What is a belief, anyway? It can be defined, approximately, in terms of the mental perception that something is true based on generally accepted evidence or established standards of logic. But belief also has a secondary meaning: an attitude, disposition or emotional commitment that has nothing to do with facts or logic. It is a stance that can be firmly maintained regardless of evidence to the contrary and, taken to an extreme, becomes the willful suspension of critical thinking.

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In contrast to the doubt and uncertainty that assail most people when considering complex matters, the dogmatic vehemence with which adherents of various fringe ideas often advocate their case can tempt us to conclude that an “untrue” belief is held more strongly than a “true” one. But this certitude can only be sustained if it is never questioned, because the leaders of authoritarian movements that propagate these beliefs instinctively know their doctrines are brittle and cannot survive open debate.

That is the reason fundamentalist Christians have built an entire subculture of home-schooling, Bible colleges, retreats and a vast body of approved literature to reinforce their dogma and avoid contact with contaminating ideas; conservatives have done much the same with their Fox News bubble. Since all authoritarian movements are founded on obtaining followers of weak character and low intellectual curiosity, and sustaining them within that information bubble, an outsider challenging even absurd doctrines will have a difficult task.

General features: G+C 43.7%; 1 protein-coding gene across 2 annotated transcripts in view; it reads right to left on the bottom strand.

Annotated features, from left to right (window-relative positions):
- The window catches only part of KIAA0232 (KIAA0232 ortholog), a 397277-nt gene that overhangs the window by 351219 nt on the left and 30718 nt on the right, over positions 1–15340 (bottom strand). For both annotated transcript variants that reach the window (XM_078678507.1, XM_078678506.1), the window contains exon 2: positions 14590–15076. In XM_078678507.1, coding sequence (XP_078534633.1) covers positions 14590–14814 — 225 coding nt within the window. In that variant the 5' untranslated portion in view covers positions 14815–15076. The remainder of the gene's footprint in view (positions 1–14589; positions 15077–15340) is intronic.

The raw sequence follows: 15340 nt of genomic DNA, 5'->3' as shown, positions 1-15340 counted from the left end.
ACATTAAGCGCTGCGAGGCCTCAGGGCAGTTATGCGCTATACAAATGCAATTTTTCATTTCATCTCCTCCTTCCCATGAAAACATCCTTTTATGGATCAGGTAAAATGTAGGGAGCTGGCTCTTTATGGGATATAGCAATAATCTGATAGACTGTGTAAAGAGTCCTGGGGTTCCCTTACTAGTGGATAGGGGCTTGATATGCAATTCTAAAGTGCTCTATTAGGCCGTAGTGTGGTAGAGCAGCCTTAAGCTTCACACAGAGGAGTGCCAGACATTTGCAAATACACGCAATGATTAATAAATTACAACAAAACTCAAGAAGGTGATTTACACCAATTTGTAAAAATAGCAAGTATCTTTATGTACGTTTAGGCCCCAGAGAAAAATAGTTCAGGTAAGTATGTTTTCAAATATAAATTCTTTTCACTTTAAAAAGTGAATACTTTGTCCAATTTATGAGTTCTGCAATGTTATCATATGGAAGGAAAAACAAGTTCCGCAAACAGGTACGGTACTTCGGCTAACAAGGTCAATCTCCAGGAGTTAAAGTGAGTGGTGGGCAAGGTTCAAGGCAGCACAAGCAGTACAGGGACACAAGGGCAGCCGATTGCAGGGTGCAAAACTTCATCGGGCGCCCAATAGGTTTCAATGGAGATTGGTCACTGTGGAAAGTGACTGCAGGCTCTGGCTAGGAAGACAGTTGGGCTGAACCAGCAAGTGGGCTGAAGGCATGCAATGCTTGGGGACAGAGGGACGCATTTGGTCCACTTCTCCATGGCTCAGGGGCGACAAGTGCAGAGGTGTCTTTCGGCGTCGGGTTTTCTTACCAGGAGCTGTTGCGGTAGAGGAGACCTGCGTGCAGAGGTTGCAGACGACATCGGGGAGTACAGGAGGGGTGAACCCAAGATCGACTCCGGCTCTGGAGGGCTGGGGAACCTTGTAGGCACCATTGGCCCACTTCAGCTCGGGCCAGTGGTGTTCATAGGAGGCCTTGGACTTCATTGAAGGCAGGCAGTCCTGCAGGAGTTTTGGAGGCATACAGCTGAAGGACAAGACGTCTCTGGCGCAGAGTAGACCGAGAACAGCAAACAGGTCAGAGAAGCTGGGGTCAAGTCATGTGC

Adding to the surrealism of the situation, the very doctrines that gain privileged exemption from generally applicable laws (like taxation and nondiscrimination against retail customers) may not even be sincerely held. Russell Moore, a former Christian fundamentalist and current editor-in-chief of Christianity Today, has described why he sees religion in crisis:

It was the result of having multiple pastors tell me, essentially, the same story about quoting the Sermon on the Mount, parenthetically, in their preaching — "turn the other cheek" — [and] to have someone come up after to say, "Where did you get those liberal talking points?" And what was alarming to me is that in most of these scenarios, when the pastor would say, "I'm literally quoting Jesus Christ," the response would not be, "I apologize." The response would be, "Yes, but that doesn't work anymore. That's weak." And when we get to the point where the teachings of Jesus himself are seen as subversive to us, then we're in a crisis.